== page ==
Many customers are now aspiring to be physically fitter, healthier, and want to take better care of their emotional wellbeing. If you’re providing fitness and wellbeing services, or can partner with someone who does, you might boost sales and reach new customer niches.

Looking out for what’s happening outside

As a local business owner, you may notice an uptick in foot traffic as customers change their daily habits and opt for a more leisurely routine. Outdoor boot camps and exercise classes have become more visible, as small business owners in the fitness sector adapt to the trend.

As more of your customers slow down to boost their health and wellbeing, the opportunity is there for small businesses to motivate, inspire and encourage them. Promoting the positive health benefits of your products and services, and raising the feel-good factor, will help your business adjust to your customers’ new health-conscious needs.

Consider your customer

Can you capture the imagination of customers wanting a slower lifestyle by pitching your products differently to inspire them in their quest for wellbeing?

Are there products and services that complement your existing offering that would help customers to feel fit and healthy?

If there’s more foot traffic on your street, how can you reach more of the people who are out and about?

Consider your business

Are you looking out for how your staff are coping with the lifestyle changes and will you know if team members working from home are OK?

How can you help your staff to find the boundary between working hard and having permission to switch off for family time?

Are you taking the time you need to ensure you are personally recharged and energised to focus on your business?


  • Update your advertising to promote the health and wellbeing benefits of your products.
  • Consider how to reach out to any increased crowds walking past your door.
  • Check in with your own team and ensure they are coping, particularly if they’re working remotely.
  • Share successful stress-relief techniques amongst your team so that everyone can improve their personal wellbeing.

Staying resilient in times of change

Running your own business takes a lot of focus and energy, both of which tend to get depleted during times of rapid change. In the wake of the pandemic, it’s natural to feel a little overwhelmed at the challenges your business might face. Fortunately, there are some simple tips you can follow to keep yourself in good shape during the recovery.

Prioritise sleep: Rest helps the body to recover from long workdays and sharpens your decision-making.

Keep moving: Exercise as regularly as possible to spark those positive endorphins, whether that’s a morning swim, lunchtime gym session or an evening run.

Try meditation: Learning some simple breathing and relaxation techniques can help restore a sense of calm and confidence.

Nurture relationships: Having supportive friends and family around you keeps things in perspective.

Calm your surroundings: Your work environment matters, so listen to your favourite music, and reduce clutter and noise to minimise unhelpful stimulation.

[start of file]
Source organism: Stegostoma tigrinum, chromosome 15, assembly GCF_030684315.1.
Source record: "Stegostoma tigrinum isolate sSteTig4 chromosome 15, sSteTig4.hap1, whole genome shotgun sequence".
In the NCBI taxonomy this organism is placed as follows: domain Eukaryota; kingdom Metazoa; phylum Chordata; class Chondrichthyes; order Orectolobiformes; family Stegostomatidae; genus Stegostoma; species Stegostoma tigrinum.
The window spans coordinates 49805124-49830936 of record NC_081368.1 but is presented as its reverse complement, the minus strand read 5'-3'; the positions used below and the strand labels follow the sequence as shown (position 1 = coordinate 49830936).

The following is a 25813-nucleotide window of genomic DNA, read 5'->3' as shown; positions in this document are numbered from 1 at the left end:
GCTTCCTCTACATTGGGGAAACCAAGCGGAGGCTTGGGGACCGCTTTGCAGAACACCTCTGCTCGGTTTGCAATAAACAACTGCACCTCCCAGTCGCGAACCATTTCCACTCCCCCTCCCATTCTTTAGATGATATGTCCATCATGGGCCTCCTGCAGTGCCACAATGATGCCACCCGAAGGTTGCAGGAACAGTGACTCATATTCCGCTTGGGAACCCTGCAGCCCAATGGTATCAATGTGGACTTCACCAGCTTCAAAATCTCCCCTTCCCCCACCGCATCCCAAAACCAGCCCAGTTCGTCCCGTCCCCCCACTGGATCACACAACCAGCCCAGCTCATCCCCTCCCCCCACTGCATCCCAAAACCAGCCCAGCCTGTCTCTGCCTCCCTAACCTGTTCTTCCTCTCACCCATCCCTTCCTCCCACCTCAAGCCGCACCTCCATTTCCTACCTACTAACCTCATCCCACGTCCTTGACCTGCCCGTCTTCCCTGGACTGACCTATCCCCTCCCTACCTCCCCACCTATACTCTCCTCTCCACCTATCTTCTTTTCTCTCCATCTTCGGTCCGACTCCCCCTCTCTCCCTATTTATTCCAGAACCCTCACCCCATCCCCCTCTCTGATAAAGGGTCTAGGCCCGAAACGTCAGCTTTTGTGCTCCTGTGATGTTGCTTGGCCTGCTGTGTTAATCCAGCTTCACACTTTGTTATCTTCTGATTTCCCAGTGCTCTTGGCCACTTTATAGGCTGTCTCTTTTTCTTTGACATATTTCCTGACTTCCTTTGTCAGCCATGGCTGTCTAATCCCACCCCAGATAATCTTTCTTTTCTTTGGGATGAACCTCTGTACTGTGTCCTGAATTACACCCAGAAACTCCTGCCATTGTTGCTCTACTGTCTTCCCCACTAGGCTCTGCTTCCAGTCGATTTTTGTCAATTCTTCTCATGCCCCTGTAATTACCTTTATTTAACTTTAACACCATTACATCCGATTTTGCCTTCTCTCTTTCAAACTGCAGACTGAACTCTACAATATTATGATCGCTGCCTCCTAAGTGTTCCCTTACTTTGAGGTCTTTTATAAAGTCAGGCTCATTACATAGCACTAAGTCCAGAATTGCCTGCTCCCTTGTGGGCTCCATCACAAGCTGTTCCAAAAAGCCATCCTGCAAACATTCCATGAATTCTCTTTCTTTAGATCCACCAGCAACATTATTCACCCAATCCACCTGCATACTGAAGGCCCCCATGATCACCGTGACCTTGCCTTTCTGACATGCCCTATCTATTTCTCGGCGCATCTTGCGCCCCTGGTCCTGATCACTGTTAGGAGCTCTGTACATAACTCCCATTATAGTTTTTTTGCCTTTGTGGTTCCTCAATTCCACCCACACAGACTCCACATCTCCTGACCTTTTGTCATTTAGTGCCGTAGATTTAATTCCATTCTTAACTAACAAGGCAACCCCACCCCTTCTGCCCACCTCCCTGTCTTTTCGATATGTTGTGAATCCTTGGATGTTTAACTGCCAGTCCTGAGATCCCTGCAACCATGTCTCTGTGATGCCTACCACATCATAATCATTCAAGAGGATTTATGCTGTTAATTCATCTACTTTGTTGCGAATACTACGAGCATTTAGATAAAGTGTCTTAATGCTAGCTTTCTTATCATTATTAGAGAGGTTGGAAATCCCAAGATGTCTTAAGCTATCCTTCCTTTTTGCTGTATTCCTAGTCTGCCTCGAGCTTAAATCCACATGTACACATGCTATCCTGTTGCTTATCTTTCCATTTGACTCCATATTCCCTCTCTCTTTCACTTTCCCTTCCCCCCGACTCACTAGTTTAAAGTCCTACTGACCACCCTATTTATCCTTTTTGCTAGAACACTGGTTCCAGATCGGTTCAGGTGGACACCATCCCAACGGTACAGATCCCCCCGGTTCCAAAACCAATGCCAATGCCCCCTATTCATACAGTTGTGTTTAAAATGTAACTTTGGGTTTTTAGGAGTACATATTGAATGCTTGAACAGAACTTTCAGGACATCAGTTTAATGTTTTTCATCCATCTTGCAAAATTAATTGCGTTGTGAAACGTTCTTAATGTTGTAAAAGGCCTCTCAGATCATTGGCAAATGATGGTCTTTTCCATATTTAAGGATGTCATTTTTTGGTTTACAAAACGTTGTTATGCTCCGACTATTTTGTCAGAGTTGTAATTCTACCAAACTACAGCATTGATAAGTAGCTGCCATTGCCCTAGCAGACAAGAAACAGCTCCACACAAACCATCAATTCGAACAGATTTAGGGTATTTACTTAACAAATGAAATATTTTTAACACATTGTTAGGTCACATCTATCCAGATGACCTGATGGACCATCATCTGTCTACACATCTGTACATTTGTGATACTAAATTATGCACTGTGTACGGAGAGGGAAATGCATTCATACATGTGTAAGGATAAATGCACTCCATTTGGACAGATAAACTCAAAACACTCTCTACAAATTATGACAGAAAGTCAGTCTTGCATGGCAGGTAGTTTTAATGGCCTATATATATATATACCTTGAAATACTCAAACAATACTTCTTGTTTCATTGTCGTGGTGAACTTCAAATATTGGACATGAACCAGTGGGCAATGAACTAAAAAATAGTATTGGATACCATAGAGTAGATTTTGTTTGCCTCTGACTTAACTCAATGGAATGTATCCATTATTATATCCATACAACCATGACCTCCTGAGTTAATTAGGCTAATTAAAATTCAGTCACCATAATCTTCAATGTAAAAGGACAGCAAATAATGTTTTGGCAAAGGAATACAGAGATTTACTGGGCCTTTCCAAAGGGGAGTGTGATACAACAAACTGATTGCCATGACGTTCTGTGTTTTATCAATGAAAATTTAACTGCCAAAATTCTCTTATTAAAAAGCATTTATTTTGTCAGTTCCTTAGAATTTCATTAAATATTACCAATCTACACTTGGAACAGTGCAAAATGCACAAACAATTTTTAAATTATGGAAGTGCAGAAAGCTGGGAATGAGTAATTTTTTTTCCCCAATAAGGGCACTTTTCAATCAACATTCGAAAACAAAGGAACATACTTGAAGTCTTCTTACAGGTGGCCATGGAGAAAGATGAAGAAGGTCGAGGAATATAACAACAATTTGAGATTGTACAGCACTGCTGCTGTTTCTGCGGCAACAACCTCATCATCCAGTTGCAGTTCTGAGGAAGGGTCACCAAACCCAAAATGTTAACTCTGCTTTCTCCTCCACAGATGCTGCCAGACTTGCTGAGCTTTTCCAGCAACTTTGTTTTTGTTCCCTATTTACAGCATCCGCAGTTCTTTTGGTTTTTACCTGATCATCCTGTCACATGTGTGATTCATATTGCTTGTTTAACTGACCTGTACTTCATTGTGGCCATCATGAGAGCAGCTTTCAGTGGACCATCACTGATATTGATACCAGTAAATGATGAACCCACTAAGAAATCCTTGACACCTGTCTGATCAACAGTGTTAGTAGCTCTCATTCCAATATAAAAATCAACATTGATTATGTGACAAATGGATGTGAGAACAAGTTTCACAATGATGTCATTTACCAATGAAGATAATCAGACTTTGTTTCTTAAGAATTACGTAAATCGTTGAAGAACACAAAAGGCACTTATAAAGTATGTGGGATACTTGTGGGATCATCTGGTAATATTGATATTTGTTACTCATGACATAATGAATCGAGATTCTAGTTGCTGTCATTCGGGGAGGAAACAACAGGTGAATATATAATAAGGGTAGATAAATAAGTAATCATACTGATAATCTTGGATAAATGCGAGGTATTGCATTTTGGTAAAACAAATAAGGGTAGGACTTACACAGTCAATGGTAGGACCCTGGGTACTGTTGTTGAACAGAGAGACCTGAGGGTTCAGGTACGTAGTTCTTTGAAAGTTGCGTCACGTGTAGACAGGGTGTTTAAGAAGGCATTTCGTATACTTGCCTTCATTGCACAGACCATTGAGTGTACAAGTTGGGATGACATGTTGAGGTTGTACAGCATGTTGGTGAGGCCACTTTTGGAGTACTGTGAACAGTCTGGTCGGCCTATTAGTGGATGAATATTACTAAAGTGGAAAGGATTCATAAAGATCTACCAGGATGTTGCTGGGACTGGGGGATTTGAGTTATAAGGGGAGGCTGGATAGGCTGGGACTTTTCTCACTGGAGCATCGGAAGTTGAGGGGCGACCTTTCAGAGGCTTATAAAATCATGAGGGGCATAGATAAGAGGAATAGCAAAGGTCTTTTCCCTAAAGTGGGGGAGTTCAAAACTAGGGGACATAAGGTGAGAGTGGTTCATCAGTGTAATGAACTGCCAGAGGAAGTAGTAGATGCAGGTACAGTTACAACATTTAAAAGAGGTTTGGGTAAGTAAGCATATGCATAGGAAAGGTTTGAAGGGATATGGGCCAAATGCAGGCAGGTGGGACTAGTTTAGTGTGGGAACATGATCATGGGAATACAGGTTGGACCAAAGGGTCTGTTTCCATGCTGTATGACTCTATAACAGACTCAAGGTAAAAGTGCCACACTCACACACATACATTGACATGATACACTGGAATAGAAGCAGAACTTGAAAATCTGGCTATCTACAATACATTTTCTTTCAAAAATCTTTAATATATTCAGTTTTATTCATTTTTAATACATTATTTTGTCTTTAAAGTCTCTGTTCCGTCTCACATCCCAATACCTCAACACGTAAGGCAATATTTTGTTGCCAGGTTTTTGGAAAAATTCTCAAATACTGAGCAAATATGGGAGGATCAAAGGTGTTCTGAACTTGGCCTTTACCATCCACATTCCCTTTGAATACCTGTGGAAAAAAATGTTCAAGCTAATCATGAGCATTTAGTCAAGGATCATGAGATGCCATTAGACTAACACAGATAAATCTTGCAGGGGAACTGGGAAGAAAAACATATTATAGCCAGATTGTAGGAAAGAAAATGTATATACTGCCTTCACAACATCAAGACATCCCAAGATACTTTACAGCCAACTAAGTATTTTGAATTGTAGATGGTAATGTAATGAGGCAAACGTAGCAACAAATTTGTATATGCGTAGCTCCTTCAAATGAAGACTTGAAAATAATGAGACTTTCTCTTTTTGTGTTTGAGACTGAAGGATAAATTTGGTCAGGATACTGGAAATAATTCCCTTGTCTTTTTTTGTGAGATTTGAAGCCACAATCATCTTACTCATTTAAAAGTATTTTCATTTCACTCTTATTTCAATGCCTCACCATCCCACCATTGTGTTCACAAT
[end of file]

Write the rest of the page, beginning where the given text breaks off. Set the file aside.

Get some fresh air: Being out in nature keeps you grounded, so try not to stay cooped up at work all day – even a short walk outside can help clear
the mind.

Say no sometimes: Forgive yourself for not doing the things you don’t have capacity for, and be prepared to limit your activities to avoid feeling overwhelmed.

Talk it over: Ease the sense of burden by putting problems into words, and talk over any worries with someone who cares about you.

Reward yourself: Celebrate the good days and take a moment to acknowledge your progress.

Thriving into the future

The last year has been incredibly challenging for Australia’s small businesses. Across the country, we’ve witnessed the strength and capacity for reinvention that being a business owner not only fosters, but demands.

Now more than ever, resilience will be your key asset. As you adjust to changing day-to-day, it’s time to take all that you’ve learned so that you can work towards coming back stronger and smarter. This guide is designed to help you do exactly that.

Adapting and innovating

Throughout history, it’s often the most challenging times that spark innovation. We saw this in action during the global financial crisis, which fuelled the launch of Uber and Airbnb, pioneered file storage in the cloud through Dropbox, and saw the rise of WhatsApp.

Out of this tumultuous period came new tools that we now use every day, new business models the economy embraced, and new ways for customers to fulfil their needs. This crisis will be no different. You too can take hold of pockets of opportunity and find fresh ways to succeed. That means seizing the chance to test new products, explore new services, and reach new customers – in ways you hadn’t imagined until now.

Respecting the process

As you adapt to your surroundings, it’s okay to recognise that progress may not be smooth or perfect. It’s entirely normal for there to be phases of rapid recovery and plateaus – especially in light of changing restrictions. But by drawing on your own experience, you can uncover how to move forward despite the challenges.